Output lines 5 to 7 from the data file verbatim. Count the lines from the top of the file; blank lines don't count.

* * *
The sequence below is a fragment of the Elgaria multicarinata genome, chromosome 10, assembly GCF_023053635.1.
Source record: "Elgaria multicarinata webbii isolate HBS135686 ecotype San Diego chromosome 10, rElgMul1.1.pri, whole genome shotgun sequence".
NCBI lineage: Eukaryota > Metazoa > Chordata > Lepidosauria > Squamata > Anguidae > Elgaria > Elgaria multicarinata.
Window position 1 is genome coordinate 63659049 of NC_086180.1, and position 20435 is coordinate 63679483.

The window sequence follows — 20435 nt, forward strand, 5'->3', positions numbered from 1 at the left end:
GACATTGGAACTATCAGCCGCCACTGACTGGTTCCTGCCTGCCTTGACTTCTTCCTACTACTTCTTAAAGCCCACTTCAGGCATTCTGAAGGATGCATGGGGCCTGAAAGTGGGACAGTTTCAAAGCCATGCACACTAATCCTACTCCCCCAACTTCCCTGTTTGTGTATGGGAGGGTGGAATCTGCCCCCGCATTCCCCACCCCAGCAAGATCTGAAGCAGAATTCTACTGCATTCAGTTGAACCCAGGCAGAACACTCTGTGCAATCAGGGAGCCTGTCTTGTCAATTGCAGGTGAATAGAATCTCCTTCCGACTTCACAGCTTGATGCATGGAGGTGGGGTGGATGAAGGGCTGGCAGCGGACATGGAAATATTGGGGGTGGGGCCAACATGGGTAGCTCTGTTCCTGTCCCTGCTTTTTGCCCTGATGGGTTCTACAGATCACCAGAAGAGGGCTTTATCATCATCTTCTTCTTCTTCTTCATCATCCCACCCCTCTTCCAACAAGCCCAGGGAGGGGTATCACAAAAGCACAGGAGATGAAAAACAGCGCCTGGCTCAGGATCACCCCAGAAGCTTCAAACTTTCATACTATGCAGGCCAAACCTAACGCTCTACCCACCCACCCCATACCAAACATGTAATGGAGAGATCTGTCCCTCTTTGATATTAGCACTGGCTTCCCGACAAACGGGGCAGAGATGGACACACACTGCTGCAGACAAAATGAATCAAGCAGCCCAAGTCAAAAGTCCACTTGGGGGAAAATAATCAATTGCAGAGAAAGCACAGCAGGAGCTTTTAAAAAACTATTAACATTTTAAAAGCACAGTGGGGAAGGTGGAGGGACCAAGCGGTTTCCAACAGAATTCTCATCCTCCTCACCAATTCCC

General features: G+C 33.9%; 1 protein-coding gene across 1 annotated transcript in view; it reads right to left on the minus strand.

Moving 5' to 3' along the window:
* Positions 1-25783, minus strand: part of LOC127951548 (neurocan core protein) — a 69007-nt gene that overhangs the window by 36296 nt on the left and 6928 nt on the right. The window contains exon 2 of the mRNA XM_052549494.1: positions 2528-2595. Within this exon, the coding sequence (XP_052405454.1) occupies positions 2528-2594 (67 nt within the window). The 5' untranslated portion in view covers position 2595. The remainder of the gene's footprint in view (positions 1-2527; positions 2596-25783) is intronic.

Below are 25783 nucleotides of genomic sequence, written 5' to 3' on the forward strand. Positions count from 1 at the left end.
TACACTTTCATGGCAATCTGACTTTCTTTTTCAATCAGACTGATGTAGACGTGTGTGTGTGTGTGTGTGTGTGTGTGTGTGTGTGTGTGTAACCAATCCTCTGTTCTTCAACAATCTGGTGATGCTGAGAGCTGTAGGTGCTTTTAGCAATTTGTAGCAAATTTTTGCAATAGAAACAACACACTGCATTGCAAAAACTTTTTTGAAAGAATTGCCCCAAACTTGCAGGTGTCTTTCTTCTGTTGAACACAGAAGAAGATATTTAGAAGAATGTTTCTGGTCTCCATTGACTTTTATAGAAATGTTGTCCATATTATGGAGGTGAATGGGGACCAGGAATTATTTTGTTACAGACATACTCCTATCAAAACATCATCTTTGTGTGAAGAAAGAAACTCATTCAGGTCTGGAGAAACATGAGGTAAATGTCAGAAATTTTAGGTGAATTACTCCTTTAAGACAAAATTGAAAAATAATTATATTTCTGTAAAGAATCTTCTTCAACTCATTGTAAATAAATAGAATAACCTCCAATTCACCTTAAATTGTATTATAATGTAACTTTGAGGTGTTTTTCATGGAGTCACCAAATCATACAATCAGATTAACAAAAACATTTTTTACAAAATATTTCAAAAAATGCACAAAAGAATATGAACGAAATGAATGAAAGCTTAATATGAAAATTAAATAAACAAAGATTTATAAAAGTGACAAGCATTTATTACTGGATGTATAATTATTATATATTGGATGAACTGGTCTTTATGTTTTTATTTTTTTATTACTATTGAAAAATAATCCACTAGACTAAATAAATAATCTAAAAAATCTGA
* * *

The window sequence follows — 20435 nt, forward strand, 5'->3', positions numbered from 1 at the left end:
GACATTGGAACTATCAGCCGCCACTGACTGGTTCCTGCCTGCCTTGACTTCTTCCTACTACTTCTTAAAGCCCACTTCAGGCATTCTGAAGGATGCATGGGGCCTGAAAGTGGGACAGTTTCAAAGCCATGCACACTAATCCTACTCCCCCAACTTCCCTGTTTGTGTATGGGAGGGTGGAATCTGCCCCCGCATTCCCCACCCCAGCAAGATCTGAAGCAGAATTCTACTGCATTCAGTTGAACCCAGGCAGAACACTCTGTGCAATCAGGGAGCCTGTCTTGTCAATTGCAGGTGAATAGAATCTCCTTCCGACTTCACAGCTTGATGCATGGAGGTGGGGTGGATGAAGGGCTGGCAGCGGACATGGAAATATTGGGGGTGGGGCCAACATGGGTAGCTCTGTTCCTGTCCCTGCTTTTTGCCCTGATGGGTTCTACAGATCACCAGAAGAGGGCTTTATCATCATCTTCTTCTTCTTCTTCATCATCCCACCCCTCTTCCAACAAGCCCAGGGAGGGGTATCACAAAAGCACAGGAGATGAAAAACAGCGCCTGGCTCAGGATCACCCCAGAAGCTTCAAACTTTCATACTATGCAGGCCAAACCTAACGCTCTACCCACCCACCCCATACCAAACATGTAATGGAGAGATCTGTCCCTCTTTGATATTAGCACTGGCTTCCCGACAAACGGGGCAGAGATGGACACACACTGCTGCAGACAAAATGAATCAAGCAGCCCAAGTCAAAAGTCCACTTGGGGGAAAATAATCAATTGCAGAGAAAGCACAGCAGGAGCTTTTAAAAAACTATTAACATTTTAAAAGCACAGTGGGGAAGGTGGAGGGACCAAGCGGTTTCCAACAGAATTCTCATCCTCCTCACCAATTCCC

General features: G+C 33.9%; 1 protein-coding gene across 1 annotated transcript in view; it reads right to left on the minus strand.